Talking to your Youth About Racism
Talking about racism with youth can be one of the most difficult conversations you have. This blog post is designed to find a few entry points into these challenging but necessary conversations. As we near the end of 2020, these discussions have never been more urgent.
Did you know that babies as young as six months are able to see differences in skin colour? This a physiological product of their developing sensory systems. However, how they respond to different skin colours is a learned reaction based on what they observe from primary caregivers, teachers, other adults, their peers and the world around them.
For more information on how racial perception develops in children, I suggest this Ted Talk by Dr Beverly Daniel Tatum.
If your child tells you that they have noticed differences in skin colour within their school class, you can talk to them matter-of-factly. You might want to (in an age appropriate way) ask them what that means to them? Narratives are very helpful with young children, and storytelling can be essential to helping a child’s viewpoint develop:
Talking About Race With Children: How Storytellers can Facilitate Important Conversations with Dr. Allison Briscoe-Smith and Koyalee Chanda.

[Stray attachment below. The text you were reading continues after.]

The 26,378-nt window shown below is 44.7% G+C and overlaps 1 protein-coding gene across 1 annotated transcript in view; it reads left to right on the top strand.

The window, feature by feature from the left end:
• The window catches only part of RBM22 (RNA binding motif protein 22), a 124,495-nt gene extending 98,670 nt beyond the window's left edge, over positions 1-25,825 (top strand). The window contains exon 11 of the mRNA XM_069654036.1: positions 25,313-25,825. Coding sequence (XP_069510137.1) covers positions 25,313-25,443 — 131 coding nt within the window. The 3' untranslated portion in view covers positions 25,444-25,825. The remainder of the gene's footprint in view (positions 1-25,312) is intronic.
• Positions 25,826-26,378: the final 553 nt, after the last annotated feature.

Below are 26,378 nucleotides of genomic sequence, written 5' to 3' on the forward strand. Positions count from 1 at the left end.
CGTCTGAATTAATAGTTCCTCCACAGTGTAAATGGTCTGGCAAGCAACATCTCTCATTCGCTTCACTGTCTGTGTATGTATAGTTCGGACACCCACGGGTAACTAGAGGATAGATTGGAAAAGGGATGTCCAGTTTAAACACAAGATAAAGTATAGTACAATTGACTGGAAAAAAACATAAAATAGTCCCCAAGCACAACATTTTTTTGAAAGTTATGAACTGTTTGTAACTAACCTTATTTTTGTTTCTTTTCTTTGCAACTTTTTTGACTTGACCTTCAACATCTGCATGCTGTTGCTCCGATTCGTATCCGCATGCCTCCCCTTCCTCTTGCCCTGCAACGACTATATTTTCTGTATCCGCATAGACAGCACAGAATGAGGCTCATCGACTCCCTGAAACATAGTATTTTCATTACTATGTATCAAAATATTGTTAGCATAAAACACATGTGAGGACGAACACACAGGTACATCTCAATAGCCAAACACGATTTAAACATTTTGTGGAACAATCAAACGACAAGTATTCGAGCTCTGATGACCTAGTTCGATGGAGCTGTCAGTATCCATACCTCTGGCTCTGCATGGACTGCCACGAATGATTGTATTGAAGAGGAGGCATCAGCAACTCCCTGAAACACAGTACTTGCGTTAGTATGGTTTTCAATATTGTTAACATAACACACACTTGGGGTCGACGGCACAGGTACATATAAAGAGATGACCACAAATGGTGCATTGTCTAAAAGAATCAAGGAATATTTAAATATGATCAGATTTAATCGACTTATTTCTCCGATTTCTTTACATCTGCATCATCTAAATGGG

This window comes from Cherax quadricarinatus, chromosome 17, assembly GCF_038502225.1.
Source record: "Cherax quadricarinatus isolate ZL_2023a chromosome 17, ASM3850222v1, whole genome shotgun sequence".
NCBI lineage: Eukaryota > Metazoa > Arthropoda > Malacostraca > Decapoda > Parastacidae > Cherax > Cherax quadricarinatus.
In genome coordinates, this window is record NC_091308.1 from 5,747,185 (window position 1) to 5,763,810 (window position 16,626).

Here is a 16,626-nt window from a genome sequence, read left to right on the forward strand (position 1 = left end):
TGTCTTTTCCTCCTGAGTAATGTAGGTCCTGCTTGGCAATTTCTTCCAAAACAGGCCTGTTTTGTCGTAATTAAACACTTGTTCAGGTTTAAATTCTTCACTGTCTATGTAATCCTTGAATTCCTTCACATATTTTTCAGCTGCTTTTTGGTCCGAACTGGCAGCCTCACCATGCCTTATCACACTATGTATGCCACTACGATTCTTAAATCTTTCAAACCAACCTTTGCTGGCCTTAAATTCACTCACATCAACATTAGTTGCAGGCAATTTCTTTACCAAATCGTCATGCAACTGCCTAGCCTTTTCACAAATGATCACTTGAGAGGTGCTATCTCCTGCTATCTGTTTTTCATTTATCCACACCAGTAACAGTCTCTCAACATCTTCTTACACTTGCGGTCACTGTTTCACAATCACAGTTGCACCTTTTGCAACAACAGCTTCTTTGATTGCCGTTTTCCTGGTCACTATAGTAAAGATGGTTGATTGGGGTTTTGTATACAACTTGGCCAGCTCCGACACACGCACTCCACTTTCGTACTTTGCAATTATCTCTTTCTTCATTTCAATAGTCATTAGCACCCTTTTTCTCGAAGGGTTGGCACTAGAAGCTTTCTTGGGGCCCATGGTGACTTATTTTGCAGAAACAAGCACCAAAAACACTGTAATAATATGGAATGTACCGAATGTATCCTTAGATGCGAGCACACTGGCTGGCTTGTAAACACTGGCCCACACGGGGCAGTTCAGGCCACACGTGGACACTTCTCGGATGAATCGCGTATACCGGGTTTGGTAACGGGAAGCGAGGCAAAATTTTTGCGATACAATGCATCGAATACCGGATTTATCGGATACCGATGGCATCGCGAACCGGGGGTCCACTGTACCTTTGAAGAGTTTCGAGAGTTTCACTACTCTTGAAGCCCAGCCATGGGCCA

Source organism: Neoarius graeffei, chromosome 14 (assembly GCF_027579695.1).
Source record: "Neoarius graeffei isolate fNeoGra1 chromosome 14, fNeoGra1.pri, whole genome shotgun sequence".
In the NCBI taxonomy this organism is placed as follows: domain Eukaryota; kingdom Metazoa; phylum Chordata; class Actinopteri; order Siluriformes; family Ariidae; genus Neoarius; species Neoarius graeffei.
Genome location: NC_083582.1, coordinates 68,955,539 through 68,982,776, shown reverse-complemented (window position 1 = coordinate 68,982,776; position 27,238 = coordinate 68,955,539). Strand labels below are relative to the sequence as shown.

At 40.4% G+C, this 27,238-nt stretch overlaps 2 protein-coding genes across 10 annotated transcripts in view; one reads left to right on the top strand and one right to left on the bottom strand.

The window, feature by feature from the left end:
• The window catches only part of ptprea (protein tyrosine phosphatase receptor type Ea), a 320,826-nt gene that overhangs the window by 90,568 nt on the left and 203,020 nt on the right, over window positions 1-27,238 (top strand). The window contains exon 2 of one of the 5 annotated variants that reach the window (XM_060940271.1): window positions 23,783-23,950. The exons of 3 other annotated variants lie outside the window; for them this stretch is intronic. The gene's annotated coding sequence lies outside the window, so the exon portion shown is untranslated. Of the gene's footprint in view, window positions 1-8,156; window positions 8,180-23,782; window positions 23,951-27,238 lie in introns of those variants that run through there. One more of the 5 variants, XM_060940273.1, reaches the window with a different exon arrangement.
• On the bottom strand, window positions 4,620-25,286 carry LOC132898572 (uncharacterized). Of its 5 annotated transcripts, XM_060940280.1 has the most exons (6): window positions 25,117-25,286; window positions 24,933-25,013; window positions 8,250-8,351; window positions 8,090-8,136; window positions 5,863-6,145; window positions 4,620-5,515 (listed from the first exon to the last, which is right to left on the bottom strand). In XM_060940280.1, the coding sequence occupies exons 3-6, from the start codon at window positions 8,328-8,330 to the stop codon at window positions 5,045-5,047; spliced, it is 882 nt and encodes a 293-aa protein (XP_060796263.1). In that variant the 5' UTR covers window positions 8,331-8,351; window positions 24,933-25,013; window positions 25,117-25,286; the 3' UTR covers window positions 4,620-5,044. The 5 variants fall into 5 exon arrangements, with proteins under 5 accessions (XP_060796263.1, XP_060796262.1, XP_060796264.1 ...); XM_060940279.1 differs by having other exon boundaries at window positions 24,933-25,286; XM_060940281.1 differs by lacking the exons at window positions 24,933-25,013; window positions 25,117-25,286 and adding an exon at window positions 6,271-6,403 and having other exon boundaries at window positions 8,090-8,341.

Youth today know a lot more than we did. Even young children are far more knowledgeable about the world they live in than we as mental health professionals, parents, aunts, uncles, cousins and friends might have been at their age. This is partly due to differences in education systems between generations, but also the power of social media and online activist movements, which help involve more young people around the globe.
So they know more than us? Great. Shouldn’t they be teaching us?
Well the answer is yes. Partly. And if you pay attention, they are. Yet, the degree of media saturation that makes up the daily life of Gen Z can be overwhelming to navigate. And just like any other developing stage for a child or youth, their questions about race, racism and anti-racist action need to be guided. You can cultivate and develop this line of questioning in youth by developing your own racial accountability practice and your own anti-racism lens. Modeling anti-racist action, critical media consumption and active questioning are just as important as other kinds of behavioural things you might model for youth such as emotion regulation and coping strategies.
You can help practice racial justice by joining online learning groups, and always being critical about things you see in the media. Look for non-fiction and media written by BIPOC (Black, Indigenous and People of Colour) authors. Repost their writings on your social media feeds. Here is a detailed Anti Racism Resource List to help you get started.
Thinking about questions of racism, anti-Black racism and how to take anti-racist action is a complex and uncertain process. Be honest with yourself and with youth about the perspectives you are struggling with so you can learn together.
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